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Re: HYB: germination - chill time

  • Subject: Re: HYB: germination - chill time
  • From: Linda Mann <lmann@lock-net.com>
  • Date: Sat, 27 Jun 2009 14:58:27 -0400

Thanks for the detailed post, Chuck. Surprising that such warm temps are considered "chilling". No wonder the topic is so confusing!

Re: non-shelled seeds: The moisture in the pods keeps seeds hydrated, & the loosely folded plastic baggie keeps the moisture there.

Some of the IMMORTALITY crosses take the longest chilling and have the lowest % germination. Not all, though, and I haven't detected any trends for which ones they are. My suspicion is that seed development is stressed before/during bloom & during pod formation, not genetic, other than susceptibility to stress?

Most crosses here take around 3 months of chilling - that's when I used to take all burritos out of the fridge. Some wouldn't germinate till the second round of chilling. So now I don't take them out until at least one seed from the cross has started to sprout.

Or after ~5 months (~first of Dec; occasionally later for really late pods), whichever comes first ;-)

I think the Spoons have said that they get better germination with 4 months than with just 3, which is why I started leaving them in the fridge a little longer.

Benefit of not shelling immediately is that it just suits my temperament better than having to shell each one the minute the pod starts to split. Less trouble to just pop the pod in a baggie and put it in the fridge.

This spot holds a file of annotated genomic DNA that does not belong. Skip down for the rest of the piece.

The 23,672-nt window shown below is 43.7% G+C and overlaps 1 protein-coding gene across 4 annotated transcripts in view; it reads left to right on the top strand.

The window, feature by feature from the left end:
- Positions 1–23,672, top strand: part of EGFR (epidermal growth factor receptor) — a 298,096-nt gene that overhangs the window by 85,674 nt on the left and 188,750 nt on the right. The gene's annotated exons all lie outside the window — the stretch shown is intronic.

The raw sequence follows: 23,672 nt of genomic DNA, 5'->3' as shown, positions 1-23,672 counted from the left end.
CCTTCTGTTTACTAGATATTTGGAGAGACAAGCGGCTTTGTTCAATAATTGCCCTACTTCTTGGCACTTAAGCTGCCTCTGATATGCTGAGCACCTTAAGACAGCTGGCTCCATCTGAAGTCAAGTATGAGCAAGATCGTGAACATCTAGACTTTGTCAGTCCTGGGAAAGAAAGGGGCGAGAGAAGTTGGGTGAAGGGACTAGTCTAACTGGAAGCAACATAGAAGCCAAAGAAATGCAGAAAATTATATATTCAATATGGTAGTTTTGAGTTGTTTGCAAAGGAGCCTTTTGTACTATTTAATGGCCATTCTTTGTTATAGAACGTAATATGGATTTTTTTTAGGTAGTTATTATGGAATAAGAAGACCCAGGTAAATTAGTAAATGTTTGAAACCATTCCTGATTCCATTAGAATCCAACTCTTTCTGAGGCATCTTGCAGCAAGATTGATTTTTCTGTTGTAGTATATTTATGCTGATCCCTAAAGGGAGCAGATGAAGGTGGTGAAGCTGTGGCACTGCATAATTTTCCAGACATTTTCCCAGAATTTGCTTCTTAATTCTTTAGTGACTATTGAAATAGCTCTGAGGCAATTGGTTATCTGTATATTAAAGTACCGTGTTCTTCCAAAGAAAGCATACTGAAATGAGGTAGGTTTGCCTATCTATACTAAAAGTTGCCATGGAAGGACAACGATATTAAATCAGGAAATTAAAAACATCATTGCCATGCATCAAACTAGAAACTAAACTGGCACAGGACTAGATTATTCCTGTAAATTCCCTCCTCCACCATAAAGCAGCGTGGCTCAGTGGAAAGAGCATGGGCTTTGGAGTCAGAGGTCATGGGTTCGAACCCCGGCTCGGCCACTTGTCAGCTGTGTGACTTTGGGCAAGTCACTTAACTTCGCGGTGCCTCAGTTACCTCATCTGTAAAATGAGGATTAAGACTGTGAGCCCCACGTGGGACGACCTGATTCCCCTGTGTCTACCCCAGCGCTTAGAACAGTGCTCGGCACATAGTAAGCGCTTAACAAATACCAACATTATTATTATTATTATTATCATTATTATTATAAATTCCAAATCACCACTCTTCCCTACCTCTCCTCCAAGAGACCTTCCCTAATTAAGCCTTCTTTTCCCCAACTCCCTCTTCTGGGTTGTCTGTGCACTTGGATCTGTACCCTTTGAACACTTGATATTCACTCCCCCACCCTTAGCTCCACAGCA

This way, I can shell a batch of them when I'm in the mood/stuck indoors because of air quality/allergens/heat/rain. As long as I get them all burrito'd within a couple of months. Nothing has shown any sign of starting to sprout in the pods so far.'

I'm not sure I know what you mean by "too early harvest" - you mean they mature too early here, compared to ? Typical timing from pollination to pod split is variable - 8 to 12 weeks. Mostly ~8 weeks. Faster in hot, dry weather. Usually.

I try not to harvest until the pod starts to split, unless the stalk rots. Then I leave as much green stalk as possible with the pod on a sunny window sill to ripen indoors. Splitting pods usually have turned partially brown, but still have some green, quite a bit on some. Seed color (seen thru the split in the pod) varies from nearly white to dark brown; average is tan.

Maybe you are thinking of the miracle 5 day old pod snapped off by the microburst? That pod not only matured normal looking seeds, but they actually germinated! Totally unexpected and bizarre.

No noticeable difference in germination rate/required time of chilling between immediately shelled & shelled later, but that's comparing different years.

Before I set the thermostat in the fridge high enough to make sure seeds <never> freeze in burritos, germination was worse. I think. Again, comparing different years.

<Linda, I suspect your procedure has some elements that make germination
slower. ie: occasional drying out which resets chilling hour clock. Or
perhaps too early a harvest coupled with putting unshelled pods into
burritos. I can't see any benefit of not shelling pod before placing in
cold environment>

Linda Mann
TN
Rhizome sale today and tomorrow

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